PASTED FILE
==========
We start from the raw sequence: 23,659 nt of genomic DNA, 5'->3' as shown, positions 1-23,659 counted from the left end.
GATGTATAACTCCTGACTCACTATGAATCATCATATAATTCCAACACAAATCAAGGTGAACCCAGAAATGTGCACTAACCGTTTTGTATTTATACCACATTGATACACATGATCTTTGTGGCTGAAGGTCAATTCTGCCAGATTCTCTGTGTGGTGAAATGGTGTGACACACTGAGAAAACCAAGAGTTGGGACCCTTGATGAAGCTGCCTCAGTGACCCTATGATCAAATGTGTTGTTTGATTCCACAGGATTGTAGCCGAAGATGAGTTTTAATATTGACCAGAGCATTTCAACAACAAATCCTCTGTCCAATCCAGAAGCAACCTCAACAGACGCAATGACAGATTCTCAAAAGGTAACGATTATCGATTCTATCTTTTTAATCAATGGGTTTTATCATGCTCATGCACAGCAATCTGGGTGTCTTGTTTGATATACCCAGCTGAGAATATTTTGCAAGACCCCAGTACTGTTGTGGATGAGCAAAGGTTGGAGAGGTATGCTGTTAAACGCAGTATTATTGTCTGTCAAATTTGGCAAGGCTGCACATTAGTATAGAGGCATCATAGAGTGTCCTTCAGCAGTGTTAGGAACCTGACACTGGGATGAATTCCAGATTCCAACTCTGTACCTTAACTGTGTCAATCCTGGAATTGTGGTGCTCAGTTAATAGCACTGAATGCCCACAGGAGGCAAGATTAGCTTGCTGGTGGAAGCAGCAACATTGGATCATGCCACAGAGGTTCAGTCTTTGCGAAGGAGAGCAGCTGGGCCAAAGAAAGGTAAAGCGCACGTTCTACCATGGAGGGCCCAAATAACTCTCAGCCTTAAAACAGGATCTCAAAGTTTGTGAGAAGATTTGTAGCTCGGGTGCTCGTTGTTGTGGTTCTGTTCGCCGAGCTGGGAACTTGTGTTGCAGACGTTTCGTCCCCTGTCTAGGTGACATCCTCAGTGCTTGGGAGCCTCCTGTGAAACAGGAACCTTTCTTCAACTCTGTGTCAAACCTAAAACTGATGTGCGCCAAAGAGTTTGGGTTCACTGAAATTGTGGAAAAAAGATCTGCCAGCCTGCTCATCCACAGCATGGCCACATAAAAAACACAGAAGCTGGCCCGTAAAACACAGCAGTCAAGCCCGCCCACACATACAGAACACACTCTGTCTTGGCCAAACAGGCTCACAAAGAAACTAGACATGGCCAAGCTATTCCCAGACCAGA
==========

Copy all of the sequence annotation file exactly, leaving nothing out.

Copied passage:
We start from the raw sequence: 23,659 nt of genomic DNA, 5'->3' as shown, positions 1-23,659 counted from the left end.
GATGTATAACTCCTGACTCACTATGAATCATCATATAATTCCAACACAAATCAAGGTGAACCCAGAAATGTGCACTAACCGTTTTGTATTTATACCACATTGATACACATGATCTTTGTGGCTGAAGGTCAATTCTGCCAGATTCTCTGTGTGGTGAAATGGTGTGACACACTGAGAAAACCAAGAGTTGGGACCCTTGATGAAGCTGCCTCAGTGACCCTATGATCAAATGTGTTGTTTGATTCCACAGGATTGTAGCCGAAGATGAGTTTTAATATTGACCAGAGCATTTCAACAACAAATCCTCTGTCCAATCCAGAAGCAACCTCAACAGACGCAATGACAGATTCTCAAAAGGTAACGATTATCGATTCTATCTTTTTAATCAATGGGTTTTATCATGCTCATGCACAGCAATCTGGGTGTCTTGTTTGATATACCCAGCTGAGAATATTTTGCAAGACCCCAGTACTGTTGTGGATGAGCAAAGGTTGGAGAGGTATGCTGTTAAACGCAGTATTATTGTCTGTCAAATTTGGCAAGGCTGCACATTAGTATAGAGGCATCATAGAGTGTCCTTCAGCAGTGTTAGGAACCTGACACTGGGATGAATTCCAGATTCCAACTCTGTACCTTAACTGTGTCAATCCTGGAATTGTGGTGCTCAGTTAATAGCACTGAATGCCCACAGGAGGCAAGATTAGCTTGCTGGTGGAAGCAGCAACATTGGATCATGCCACAGAGGTTCAGTCTTTGCGAAGGAGAGCAGCTGGGCCAAAGAAAGGTAAAGCGCACGTTCTACCATGGAGGGCCCAAATAACTCTCAGCCTTAAAACAGGATCTCAAAGTTTGTGAGAAGATTTGTAGCTCGGGTGCTCGTTGTTGTGGTTCTGTTCGCCGAGCTGGGAACTTGTGTTGCAGACGTTTCGTCCCCTGTCTAGGTGACATCCTCAGTGCTTGGGAGCCTCCTGTGAAACAGGAACCTTTCTTCAACTCTGTGTCAAACCTAAAACTGATGTGCGCCAAAGAGTTTGGGTTCACTGAAATTGTGGAAAAAAGATCTGCCAGCCTGCTCATCCACAGCATGGCCACATAAAAAACACAGAAGCTGGCCCGTAAAACACAGCAGTCAAGCCCGCCCACACATACAGAACACACTCTGTCTTGGCCAAACAGGCTCACAAAGAAACTAGACATGGCCAAGCTATTCCCAGACCAGA